What You Need to Know About Teen Boys and Body Image
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In the media and society, we often hear about the issues with body image amongst young women. 

Typically, boys are perceived as a tough and rambunctious bunch, especially when they play sports. Hints of image issues may be overlooked in boys, because it presents differently than typical disorders. 

“They want to modify their bodies, they have discomfort about weight and shape and body image, the same as girls.”

Lauren Smolar, Vice President of Mission at the National Eating Disorders Association

In a Washington Post report, a New Hampshire mother of twins said she noticed that it wasn’t her daughter that was having body issues – it was her athlete son. 

“When he’s in his season for sports, he’s very fit,” said the mother, who chose to keep her identity private for the protection of her children.  “Then that will end, and he’ll gain weight, then he won’t like how he looks and tries to lose weight. I just see this pattern of not being happy with his body, and he sees himself in a warped way.”

This mother has noticed an unhealthy cycle with her son that consists of extremely low calories and intense workouts. 

And some experts are learning that eating disorders are affecting boys and men, but issues present themselves differently. 

The problems some men face with their body image often have to do with being muscularity-oriented. These days, younger boys seem to be very concerned with getting enough protein to be strong and build muscle.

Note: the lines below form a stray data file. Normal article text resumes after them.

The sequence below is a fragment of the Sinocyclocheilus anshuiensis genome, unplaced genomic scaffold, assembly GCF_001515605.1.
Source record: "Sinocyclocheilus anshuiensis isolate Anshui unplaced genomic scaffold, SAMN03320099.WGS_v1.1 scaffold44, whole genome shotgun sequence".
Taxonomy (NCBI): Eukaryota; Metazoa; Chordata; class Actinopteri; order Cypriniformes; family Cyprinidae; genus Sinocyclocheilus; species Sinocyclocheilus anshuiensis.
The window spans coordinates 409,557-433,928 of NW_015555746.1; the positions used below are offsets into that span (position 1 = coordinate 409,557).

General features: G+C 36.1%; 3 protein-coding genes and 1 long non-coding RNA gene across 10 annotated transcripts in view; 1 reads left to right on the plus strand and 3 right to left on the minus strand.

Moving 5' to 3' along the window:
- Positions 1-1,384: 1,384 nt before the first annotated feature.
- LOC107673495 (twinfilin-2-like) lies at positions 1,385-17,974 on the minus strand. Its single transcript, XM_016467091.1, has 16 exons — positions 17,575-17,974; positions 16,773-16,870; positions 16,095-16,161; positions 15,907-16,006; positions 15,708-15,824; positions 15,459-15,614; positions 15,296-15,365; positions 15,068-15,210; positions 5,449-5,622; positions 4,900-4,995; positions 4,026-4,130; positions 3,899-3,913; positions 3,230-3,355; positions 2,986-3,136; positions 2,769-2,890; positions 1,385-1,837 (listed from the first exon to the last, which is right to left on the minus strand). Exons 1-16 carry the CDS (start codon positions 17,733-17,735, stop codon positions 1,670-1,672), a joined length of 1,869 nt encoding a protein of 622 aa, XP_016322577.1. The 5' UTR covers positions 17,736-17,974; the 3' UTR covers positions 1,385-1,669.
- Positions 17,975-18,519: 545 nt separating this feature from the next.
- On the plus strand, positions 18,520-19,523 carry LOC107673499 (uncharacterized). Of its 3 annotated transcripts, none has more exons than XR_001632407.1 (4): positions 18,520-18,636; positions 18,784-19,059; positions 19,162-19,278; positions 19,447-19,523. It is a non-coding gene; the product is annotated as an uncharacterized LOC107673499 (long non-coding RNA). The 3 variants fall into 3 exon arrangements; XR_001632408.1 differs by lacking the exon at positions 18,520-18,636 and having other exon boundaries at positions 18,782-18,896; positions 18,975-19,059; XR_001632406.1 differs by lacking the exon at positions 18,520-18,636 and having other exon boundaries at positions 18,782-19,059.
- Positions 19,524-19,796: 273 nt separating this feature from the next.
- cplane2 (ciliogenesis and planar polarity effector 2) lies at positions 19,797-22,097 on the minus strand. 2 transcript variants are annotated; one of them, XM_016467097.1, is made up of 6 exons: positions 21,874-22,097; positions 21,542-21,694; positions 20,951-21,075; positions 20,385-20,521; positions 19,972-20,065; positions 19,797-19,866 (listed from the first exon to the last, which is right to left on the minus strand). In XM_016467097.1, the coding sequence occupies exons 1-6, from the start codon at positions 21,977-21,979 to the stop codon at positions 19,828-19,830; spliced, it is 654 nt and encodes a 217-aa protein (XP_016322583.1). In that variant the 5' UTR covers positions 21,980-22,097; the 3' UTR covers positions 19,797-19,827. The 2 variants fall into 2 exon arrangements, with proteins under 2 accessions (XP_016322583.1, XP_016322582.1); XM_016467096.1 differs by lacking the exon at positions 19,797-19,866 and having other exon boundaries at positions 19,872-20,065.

Some even reach a point of desperation to stay lean, resulting in extensive workouts and borderline starvation.

The level of dieting that boys struggling with body image may mirror them just trying to get “fit,” but in fact, it is closer to anorexia and bulimia 

“They want to modify their bodies, they have discomfort about weight and shape and body image, the same as girls,” said Lauren Smolar, the vice president of mission at the National Eating Disorders Association. “But they display a little differently.”

24% of boys from 11 to 18 have healthy BMIs but are still unsatisfied with their body shape

A study from Californian Journal of Health Promotion showed that in 24% of boys from 11 to 18 have a healthy body mass index, or BMI, but were still dissatisfied with their body shape. 

It’s important that parents and caregivers are able to identify when their children are displaying a gradual difference in behavior. 

Speaking to your boys about body image, whether it’s the fact you don’t need to be muscular to be a man, or that there is no shame in getting a hearing aid fitted at the hearing aid center if it will help them, is just as important as it is to girls. 

If you have concerns, ask the questions, even at a young age to get a gauge of their mindset when it comes to their body.